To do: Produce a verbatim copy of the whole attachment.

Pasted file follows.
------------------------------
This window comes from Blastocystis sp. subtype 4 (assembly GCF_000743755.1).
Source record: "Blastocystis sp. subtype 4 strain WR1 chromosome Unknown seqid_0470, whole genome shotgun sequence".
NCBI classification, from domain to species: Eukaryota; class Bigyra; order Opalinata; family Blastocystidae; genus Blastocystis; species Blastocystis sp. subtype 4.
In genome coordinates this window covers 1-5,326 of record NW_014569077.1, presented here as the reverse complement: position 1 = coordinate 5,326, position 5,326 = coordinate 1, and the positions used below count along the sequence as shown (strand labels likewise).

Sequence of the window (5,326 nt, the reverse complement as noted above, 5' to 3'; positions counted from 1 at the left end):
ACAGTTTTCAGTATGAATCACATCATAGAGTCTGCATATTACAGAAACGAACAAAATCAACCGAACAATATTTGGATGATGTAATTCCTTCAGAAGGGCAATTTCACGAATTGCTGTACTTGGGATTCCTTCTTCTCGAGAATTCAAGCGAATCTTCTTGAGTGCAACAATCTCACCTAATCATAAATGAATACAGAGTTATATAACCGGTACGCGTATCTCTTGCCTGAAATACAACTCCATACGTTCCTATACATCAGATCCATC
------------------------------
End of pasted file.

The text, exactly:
This window comes from Blastocystis sp. subtype 4 (assembly GCF_000743755.1).
Source record: "Blastocystis sp. subtype 4 strain WR1 chromosome Unknown seqid_0470, whole genome shotgun sequence".
NCBI classification, from domain to species: Eukaryota; class Bigyra; order Opalinata; family Blastocystidae; genus Blastocystis; species Blastocystis sp. subtype 4.
In genome coordinates this window covers 1-5,326 of record NW_014569077.1, presented here as the reverse complement: position 1 = coordinate 5,326, position 5,326 = coordinate 1, and the positions used below count along the sequence as shown (strand labels likewise).

Sequence of the window (5,326 nt, the reverse complement as noted above, 5' to 3'; positions counted from 1 at the left end):
ACAGTTTTCAGTATGAATCACATCATAGAGTCTGCATATTACAGAAACGAACAAAATCAACCGAACAATATTTGGATGATGTAATTCCTTCAGAAGGGCAATTTCACGAATTGCTGTACTTGGGATTCCTTCTTCTCGAGAATTCAAGCGAATCTTCTTGAGTGCAACAATCTCACCTAATCATAAATGAATACAGAGTTATATAACCGGTACGCGTATCTCTTGCCTGAAATACAACTCCATACGTTCCTATACATCAGATCCATC